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We record vocal sound via the Creative - Sound Blaster X-Fi Titanium HD soundcard and its dedicated recording software.

the settings are :

  • 96 KHz
  • 24 bit depth

I would like to convert it to mp3 with the best quality/file size ratio.

How should I do this and which software should I use?

Thanks to all.

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To get the best audio quality in your final lossy-eccoded audio file output at the smallest possible file size, you have to do 3 steps:

  1. sample rate convert from 96kHz to 44.1kHz, because the lossy formats do not support 96kHz

  2. dither the 24-bit file to 16-bits because the lossy formats do not support 24-bits, and if you don’t dither, all you are doing is chopping off the top 8 bits, which sounds terrible

  3. encode the audio into MP4 AAC, not the much lower-quality MP3 that MP4 replaced — MP4 AAC playback is built into the hardware of every single audio-video player made since about 2002, so there is literally no reason to use MP3 — and a 160 kbits MP4 AAC will have equivalent sound to a 320 kbits MP3 that has double the file size so you get “the very best MP3 sound in half the file size,” or you can do MP4 AAC 320 kbits to get the ultimate lossy-encoded audio quality.

So you will go from 24/96 WAV to 16/44.1 MP4 AAC 160/320 kbits. That will be a dramatic file size reduction but a relatively small loss of audio quality for voice material.

The software you use will have to have this feature checklist:

  • 96 kHz audio support
  • sample rate conversion
  • dithering
  • MP4 AAC encoding.

I do these processes in Logic Pro X, but that also includes many features like multitracking and software instruments that you probably don’t want, and it may not be available on your platform, so I can’t really give you a software recommendation. But generally speaking, you will want pro-oriented software to get the above features.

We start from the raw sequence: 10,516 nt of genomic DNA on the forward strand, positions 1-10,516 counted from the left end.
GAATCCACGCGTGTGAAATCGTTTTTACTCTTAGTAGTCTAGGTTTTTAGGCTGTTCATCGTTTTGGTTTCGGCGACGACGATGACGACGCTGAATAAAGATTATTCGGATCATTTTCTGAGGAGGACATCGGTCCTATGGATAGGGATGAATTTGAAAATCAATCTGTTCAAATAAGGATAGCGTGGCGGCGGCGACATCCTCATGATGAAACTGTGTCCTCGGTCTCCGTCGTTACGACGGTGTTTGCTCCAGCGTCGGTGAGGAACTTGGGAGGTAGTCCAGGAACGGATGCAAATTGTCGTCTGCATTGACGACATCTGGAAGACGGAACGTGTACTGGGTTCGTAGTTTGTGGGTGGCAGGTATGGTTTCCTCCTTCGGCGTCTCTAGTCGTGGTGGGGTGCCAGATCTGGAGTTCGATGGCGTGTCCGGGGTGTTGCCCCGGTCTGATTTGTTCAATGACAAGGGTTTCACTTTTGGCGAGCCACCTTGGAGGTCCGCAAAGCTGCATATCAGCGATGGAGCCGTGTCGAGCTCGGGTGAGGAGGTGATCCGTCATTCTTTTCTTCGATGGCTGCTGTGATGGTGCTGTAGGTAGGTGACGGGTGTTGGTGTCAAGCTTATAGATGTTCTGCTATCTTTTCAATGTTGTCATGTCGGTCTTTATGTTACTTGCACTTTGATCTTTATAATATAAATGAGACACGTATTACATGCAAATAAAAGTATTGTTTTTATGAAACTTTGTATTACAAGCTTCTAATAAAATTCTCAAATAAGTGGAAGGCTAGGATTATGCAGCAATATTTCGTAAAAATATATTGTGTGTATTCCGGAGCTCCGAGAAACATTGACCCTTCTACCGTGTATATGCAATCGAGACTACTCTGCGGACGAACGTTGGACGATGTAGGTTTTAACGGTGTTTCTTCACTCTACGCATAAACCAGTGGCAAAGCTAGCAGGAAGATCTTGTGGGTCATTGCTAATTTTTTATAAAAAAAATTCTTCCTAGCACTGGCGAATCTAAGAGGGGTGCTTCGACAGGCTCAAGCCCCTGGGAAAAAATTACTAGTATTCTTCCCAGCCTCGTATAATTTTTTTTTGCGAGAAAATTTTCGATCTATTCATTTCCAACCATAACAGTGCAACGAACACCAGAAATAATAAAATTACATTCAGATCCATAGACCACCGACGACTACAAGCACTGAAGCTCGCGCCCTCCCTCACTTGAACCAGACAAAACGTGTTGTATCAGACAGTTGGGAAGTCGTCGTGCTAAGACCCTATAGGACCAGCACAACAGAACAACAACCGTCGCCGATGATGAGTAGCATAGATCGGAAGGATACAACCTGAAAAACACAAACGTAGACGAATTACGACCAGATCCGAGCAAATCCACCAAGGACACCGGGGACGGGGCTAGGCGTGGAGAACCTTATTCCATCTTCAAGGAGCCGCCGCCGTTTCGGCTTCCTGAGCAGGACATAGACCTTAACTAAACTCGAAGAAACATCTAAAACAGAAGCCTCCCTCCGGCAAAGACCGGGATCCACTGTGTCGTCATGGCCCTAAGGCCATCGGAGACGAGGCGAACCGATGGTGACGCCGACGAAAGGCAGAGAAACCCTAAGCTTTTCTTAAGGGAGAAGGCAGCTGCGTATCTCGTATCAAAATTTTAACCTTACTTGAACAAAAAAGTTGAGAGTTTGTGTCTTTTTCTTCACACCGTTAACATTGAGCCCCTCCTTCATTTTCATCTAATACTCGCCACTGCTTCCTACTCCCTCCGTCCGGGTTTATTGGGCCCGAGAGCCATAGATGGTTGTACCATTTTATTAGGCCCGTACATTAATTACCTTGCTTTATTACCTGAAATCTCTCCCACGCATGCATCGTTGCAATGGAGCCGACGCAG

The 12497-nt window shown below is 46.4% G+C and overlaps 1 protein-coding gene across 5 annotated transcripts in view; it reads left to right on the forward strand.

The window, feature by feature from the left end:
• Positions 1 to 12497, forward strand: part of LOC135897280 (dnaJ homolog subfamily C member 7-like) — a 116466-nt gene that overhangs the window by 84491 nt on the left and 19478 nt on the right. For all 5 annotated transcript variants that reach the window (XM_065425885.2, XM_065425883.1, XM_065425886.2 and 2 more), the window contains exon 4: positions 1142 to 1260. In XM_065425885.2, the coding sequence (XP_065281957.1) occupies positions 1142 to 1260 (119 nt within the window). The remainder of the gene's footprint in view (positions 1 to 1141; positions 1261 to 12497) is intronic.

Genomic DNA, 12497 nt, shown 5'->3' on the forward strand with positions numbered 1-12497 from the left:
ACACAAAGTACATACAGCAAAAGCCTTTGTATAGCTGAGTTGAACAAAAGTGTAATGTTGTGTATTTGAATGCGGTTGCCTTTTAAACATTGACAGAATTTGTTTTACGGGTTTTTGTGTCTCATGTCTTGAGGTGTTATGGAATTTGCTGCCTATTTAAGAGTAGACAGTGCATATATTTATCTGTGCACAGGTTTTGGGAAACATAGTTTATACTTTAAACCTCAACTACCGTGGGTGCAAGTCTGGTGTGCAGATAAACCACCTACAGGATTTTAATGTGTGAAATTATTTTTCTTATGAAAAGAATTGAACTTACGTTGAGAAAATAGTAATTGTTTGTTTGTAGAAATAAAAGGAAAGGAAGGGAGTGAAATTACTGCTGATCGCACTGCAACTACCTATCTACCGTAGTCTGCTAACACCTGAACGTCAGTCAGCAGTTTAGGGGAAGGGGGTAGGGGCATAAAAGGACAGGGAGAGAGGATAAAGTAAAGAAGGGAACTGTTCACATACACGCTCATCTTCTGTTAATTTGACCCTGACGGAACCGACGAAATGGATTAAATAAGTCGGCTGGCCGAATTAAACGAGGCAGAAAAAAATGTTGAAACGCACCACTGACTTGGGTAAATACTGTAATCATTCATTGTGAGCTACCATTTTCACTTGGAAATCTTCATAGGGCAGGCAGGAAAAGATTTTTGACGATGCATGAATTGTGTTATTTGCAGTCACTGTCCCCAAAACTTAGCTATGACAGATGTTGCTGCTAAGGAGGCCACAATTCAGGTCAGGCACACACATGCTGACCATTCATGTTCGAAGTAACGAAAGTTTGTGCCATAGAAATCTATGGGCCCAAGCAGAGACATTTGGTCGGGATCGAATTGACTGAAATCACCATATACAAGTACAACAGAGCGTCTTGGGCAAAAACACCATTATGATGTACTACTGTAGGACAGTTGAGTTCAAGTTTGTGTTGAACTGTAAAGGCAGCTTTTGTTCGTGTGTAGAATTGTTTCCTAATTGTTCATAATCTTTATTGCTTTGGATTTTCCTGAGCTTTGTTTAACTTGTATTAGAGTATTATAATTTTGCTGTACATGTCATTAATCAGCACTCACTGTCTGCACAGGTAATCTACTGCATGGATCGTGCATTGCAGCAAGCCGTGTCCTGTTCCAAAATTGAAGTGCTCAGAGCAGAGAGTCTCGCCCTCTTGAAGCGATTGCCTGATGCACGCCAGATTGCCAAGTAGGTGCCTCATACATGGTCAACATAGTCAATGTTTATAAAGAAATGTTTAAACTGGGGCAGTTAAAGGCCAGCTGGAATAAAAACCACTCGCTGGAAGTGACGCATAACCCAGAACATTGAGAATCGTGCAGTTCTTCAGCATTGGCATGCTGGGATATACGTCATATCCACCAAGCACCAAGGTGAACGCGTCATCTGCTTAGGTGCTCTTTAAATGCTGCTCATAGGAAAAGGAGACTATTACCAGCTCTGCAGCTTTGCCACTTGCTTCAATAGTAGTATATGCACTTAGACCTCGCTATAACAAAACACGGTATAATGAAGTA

If you are not going to do the sample rate conversion and dithering, you will actually get better quality in your final 16-bit 44.1kHz file by simply recording in 16-bit 44.1kHz in the first place.

  • Might be better, long-term to record at 88.2kHz rather than 96, to avoid the awkward math downsampling to 44.1 - or even just work at 44.1/16 anyway, as you already said; double-frequency & high bit-rate can be a bit hard on a less-than-stellar computer. – Tetsujin Feb 27 '16 at 11:34
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Best quality in terms of mp3 bitrate will be 320kbps that will lead to a 10-20Mb file size of an normal 3-5 minute track.

Wave to mp3 conversion can be done with just about any audio tools (even with the free ones like Waveosaur or Audacity). If not included in the software, be sure to use a proper codec (encoder) - you can find the lame mp3 here: http://lame.sourceforge.net/

  • this file size is very big !! – user4249446 Feb 25 '16 at 16:17
  • Then you can have 128kbps mp3 (lowest static bitrate that sounds good) or vbr around 256 that will lower your file size even more than 128kbs but there's a chance that it won't be played correctly on certain devices – Dalv Olan Feb 26 '16 at 7:49

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